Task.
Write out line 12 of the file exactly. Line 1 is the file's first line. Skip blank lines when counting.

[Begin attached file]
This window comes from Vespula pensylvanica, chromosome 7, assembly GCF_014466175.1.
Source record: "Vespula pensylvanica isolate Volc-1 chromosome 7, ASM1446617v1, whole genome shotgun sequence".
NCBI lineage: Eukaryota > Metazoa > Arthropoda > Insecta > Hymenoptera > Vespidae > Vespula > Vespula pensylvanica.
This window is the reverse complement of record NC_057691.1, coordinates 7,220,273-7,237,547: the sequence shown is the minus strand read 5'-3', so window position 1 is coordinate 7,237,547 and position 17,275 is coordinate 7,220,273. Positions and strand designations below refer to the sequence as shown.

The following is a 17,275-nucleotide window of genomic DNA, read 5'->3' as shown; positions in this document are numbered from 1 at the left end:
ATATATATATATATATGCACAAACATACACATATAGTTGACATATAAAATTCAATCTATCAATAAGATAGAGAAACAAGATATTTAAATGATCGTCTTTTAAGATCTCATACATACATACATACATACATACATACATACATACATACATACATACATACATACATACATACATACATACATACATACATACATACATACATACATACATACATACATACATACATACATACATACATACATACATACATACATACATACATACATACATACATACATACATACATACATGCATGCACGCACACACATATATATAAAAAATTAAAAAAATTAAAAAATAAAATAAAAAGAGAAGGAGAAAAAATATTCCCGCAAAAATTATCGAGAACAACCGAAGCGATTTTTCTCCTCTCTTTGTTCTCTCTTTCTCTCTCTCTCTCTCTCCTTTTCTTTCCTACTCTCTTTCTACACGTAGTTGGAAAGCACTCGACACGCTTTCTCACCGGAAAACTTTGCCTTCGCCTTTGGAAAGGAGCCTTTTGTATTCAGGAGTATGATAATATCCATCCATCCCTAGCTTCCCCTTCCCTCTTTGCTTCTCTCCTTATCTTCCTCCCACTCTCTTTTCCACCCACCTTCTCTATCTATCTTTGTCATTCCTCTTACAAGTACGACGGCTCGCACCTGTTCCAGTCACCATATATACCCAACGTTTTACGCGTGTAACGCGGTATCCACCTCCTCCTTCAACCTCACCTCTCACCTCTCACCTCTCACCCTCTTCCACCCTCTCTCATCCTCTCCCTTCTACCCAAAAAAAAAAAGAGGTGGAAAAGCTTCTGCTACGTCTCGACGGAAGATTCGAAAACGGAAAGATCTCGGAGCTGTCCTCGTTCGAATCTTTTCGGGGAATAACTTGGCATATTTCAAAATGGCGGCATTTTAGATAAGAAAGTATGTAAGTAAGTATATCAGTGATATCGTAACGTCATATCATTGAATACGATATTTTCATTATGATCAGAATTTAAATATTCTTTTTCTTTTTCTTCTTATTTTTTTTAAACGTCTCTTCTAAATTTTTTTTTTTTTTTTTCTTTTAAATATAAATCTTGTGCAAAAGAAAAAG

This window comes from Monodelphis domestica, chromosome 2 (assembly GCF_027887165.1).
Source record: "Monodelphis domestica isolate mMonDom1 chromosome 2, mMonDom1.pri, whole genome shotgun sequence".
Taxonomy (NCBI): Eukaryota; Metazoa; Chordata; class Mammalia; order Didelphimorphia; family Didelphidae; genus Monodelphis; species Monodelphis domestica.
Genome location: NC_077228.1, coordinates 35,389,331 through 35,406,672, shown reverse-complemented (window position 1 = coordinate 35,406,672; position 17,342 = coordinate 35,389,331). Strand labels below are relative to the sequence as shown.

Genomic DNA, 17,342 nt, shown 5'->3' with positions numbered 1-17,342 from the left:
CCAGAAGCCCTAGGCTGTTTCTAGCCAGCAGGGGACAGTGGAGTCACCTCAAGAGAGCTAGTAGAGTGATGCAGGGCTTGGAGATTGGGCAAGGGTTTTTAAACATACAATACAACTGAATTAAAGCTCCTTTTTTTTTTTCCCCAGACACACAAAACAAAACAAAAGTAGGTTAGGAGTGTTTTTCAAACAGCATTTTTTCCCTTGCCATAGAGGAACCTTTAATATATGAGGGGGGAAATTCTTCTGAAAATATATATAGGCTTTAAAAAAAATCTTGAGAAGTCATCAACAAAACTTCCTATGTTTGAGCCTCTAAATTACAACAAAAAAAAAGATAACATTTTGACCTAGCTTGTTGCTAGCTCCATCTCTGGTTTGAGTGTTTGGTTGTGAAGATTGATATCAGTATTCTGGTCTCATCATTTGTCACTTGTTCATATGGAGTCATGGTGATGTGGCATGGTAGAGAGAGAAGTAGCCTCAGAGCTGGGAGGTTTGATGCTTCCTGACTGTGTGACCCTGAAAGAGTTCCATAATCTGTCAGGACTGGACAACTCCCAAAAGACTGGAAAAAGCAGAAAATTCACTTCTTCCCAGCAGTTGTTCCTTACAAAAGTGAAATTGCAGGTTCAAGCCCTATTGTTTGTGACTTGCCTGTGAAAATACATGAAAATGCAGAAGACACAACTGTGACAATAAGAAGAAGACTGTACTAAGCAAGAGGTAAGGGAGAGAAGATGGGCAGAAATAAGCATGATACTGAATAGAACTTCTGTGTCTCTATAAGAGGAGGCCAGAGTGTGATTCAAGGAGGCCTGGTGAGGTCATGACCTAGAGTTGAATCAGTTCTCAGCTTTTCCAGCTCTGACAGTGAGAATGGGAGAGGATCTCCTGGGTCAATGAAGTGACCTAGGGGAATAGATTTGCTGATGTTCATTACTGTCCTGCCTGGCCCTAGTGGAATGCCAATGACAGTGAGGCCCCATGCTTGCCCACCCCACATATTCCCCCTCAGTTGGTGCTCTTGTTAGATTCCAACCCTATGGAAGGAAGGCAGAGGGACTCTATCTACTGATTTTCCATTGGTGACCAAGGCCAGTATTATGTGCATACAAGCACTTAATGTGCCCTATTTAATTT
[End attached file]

CCAGAAGCCCTAGGCTGTTTCTAGCCAGCAGGGGACAGTGGAGTCACCTCAAGAGAGCTAGTAGAGTGATGCAGGGCTTGGAGATTGGGCAAGGGTTTTTAAACATACAATACAACTGAATTAAAGCTCCTTTTTTTTTTTCCCCAGACACACAAAACAAAACAAAAGTAGGTTAGGAGTGTTTTTCAAACAGCATTTTTTCCCTTGCCATAGAGGAACCTTTAATATATGAGGGGGGAAATTCTTCTGAAAATATATATAGGCTTTAAAAAAAATCTTGAGAAGTCATCAACAAAACTTCCTATGTTTGAGCCTCTAAATTACAACAAAAAAAAAGATAACATTTTGACCTAGCTTGTTGCTAGCTCCATCTCTGGTTTGAGTGTTTGGTTGTGAAGATTGATATCAGTATTCTGGTCTCATCATTTGTCACTTGTTCATATGGAGTCATGGTGATGTGGCATGGTAGAGAGAGAAGTAGCCTCAGAGCTGGGAGGTTTGATGCTTCCTGACTGTGTGACCCTGAAAGAGTTCCATAATCTGTCAGGACTGGACAACTCCCAAAAGACTGGAAAAAGCAGAAAATTCACTTCTTCCCAGCAGTTGTTCCTTACAAAAGTGAAATTGCAGGTTCAAGCCCTATTGTTTGTGACTTGCCTGTGAAAATACATGAAAATGCAGAAGACACAACTGTGACAATAAGAAGAAGACTGTACTAAGCAAGAGGTAAGGGAGAGAAGATGGGCAGAAATAAGCATGATACTGAATAGAACTTCTGTGTCTCTATAAGAGGAGGCCAGAGTGTGATTCAAGGAGGCCTGGTGAGGTCATGACCTAGAGTTGAATCAGTTCTCAGCTTTTCCAGCTCTGACAGTGAGAATGGGAGAGGATCTCCTGGGTCAATGAAGTGACCTAGGGGAATAGATTTGCTGATGTTCATTACTGTCCTGCCTGGCCCTAGTGGAATGCCAATGACAGTGAGGCCCCATGCTTGCCCACCCCACATATTCCCCCTCAGTTGGTGCTCTTGTTAGATTCCAACCCTATGGAAGGAAGGCAGAGGGACTCTATCTACTGATTTTCCATTGGTGACCAAGGCCAGTATTATGTGCATACAAGCACTTAATGTGCCCTATTTAATTT